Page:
Jackpotting is a new cyber-attack scam that the Secret Service warned financial institutions about criminals installing software or hardware on ATMs that force the machines to issue large amounts of cash.
Criminals have found ways to exploit the standalone machines commonly found in pharmacies, big-box retailers, and some drive-thru ATMs.
It’s hard to know the exact financial implications because sometimes these crimes aren’t disclosed publicly, but anytime money is missing,
it’s sure to have an impact on the banks and ultimately you—the consumer—in the former of higher fees or more obstacles to accessing your cash.


Scam FAQ: ATM & Credit Card Shimmer Scams2019-01-22T09:58:29-04:00

SCARS|RSN™ Anti-Scam FAQ: ATM & Credit Card Shimmer Scams

A shimmer scam is an update on skimming except that thieves are using “shimmers” to target chip-based credit and debit cards. A shimmer is a very thin piece of paper that can read your card number and access your credit or debit card’s EMV chip—the chip designed to help make your card more secure.
A thief will put a shimmer into an ATM and let it collect information from each card that is used, allowing them to create a non-chip version or magnetic strip credit card then.
Shimmers have been showing up more recently despite first being reported on in 2015. In 2017, the number of debit cards compromised at ATMs and merchant card readers—typically via skimming devices that capture card data—rose 10%, according to FICO.
DID YOU KNOW? A shimmer is a very thin piece of paper that can read your card number and access the EMV chip on your credit or debit card.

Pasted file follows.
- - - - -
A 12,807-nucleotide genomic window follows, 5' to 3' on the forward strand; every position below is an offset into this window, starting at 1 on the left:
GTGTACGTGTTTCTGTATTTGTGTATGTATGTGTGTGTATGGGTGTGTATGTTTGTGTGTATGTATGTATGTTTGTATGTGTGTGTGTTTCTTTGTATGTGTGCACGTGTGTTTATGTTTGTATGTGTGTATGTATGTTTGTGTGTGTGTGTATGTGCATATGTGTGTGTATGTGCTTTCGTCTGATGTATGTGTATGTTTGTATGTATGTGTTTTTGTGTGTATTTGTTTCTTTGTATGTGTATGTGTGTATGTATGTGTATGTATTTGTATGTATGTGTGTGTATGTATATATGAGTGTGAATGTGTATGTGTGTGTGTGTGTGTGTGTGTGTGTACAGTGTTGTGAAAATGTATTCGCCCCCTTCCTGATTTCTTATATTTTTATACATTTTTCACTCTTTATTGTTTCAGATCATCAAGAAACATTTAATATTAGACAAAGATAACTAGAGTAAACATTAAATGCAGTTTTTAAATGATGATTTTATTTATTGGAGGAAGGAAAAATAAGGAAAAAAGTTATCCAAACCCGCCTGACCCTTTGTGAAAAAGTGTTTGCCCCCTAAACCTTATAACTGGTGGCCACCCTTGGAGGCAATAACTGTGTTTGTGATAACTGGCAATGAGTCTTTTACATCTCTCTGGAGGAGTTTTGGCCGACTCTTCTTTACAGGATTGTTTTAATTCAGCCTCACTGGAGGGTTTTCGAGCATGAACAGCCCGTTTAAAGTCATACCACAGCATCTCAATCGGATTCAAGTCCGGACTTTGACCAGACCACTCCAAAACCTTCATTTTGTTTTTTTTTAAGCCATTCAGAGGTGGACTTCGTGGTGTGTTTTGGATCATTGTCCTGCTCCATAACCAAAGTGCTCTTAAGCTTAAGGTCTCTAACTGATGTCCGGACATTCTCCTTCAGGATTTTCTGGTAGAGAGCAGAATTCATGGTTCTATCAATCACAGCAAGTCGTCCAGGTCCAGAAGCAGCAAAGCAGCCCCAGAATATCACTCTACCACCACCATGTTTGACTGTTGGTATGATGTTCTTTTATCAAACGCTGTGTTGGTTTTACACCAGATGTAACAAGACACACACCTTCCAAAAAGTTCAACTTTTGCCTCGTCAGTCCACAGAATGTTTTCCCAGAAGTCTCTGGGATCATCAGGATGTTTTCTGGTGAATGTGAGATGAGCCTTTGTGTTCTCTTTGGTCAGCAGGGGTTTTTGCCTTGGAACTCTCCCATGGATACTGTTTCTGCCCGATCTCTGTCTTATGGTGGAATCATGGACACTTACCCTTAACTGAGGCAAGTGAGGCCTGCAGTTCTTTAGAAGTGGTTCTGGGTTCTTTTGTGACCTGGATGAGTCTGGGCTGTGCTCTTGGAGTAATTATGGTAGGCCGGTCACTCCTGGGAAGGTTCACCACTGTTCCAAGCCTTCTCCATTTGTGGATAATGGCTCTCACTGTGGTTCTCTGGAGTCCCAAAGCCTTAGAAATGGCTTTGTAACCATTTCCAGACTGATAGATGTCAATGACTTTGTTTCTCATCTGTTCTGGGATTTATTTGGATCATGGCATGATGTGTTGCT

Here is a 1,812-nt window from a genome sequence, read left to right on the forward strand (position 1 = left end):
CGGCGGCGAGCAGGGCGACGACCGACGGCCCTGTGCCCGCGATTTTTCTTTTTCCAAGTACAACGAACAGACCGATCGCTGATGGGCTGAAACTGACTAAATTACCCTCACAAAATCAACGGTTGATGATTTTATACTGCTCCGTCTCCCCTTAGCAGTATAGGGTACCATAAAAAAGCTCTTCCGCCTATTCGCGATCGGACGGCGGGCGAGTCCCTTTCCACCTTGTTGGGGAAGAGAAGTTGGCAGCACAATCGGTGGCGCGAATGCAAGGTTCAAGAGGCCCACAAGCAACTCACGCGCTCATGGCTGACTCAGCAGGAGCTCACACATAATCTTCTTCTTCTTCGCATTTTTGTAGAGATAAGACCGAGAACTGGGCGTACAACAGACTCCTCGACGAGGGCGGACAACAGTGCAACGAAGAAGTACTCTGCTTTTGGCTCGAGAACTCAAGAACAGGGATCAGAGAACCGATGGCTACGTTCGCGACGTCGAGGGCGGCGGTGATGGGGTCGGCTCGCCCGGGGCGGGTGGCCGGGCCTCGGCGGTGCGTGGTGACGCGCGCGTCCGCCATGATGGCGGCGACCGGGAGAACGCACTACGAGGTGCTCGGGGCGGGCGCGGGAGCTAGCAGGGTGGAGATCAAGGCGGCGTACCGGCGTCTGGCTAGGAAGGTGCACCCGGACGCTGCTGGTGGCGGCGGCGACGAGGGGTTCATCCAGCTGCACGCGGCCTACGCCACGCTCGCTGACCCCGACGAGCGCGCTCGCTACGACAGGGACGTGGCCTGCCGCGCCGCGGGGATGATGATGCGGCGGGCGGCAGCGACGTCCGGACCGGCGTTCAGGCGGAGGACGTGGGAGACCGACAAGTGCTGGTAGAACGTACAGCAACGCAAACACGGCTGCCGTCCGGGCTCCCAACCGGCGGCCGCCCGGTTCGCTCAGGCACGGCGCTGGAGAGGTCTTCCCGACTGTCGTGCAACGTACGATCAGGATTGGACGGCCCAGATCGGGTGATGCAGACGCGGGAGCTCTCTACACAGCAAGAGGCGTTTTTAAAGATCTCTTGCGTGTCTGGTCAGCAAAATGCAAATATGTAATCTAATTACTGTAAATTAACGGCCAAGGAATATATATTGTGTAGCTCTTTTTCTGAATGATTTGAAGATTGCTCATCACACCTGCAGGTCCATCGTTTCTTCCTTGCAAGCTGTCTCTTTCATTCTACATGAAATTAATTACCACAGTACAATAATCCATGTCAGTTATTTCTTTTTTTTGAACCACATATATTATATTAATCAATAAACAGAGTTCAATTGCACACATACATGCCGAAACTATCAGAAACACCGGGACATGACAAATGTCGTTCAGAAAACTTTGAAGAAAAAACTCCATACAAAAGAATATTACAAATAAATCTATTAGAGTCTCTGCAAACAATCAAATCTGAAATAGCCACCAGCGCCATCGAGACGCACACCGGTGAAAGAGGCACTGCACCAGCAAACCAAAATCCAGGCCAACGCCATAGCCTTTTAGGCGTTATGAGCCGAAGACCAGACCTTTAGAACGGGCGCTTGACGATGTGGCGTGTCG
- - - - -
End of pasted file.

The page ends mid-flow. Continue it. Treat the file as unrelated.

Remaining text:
Scam FAQ: Apple Care Scam2019-01-22T04:56:51-04:00

SCARS|RSN™ Anti-Scam FAQ: Apple Care Scam

This new smartphone scam uses phishing emails to send Apple users to a fake Apple website. iPhone users receive a pop-up image of a system dialog box that tells users their phone has been “locked for illegal activity.” When users click on the link, scammers enroll them into a fraudulent “mobile device management service” that allows scammers to send malware apps to iPhones. Read more here about phishing scams and how to spot them.


Scam FAQ: Amazon Fake Order Cancellation Emails2019-01-22T04:57:48-04:00

SCARS|RSN™ Anti-Scam FAQ: Amazon Fake Order Cancellation Emails

If you get an email about an order cancellation from, there’s a good chance it’s a scam. Click on links in the email and you could unintentionally download malware onto your device. Or you might be sent to a site that aims to collect your Amazon account information, like your username and password. If you receive such an email and recently placed an order, go to to check your order status.


Scam FAQ: Airbnb Scam2019-01-22T04:59:22-04:00

SCARS|RSN™ Anti-Scam FAQ: Airbnb Scam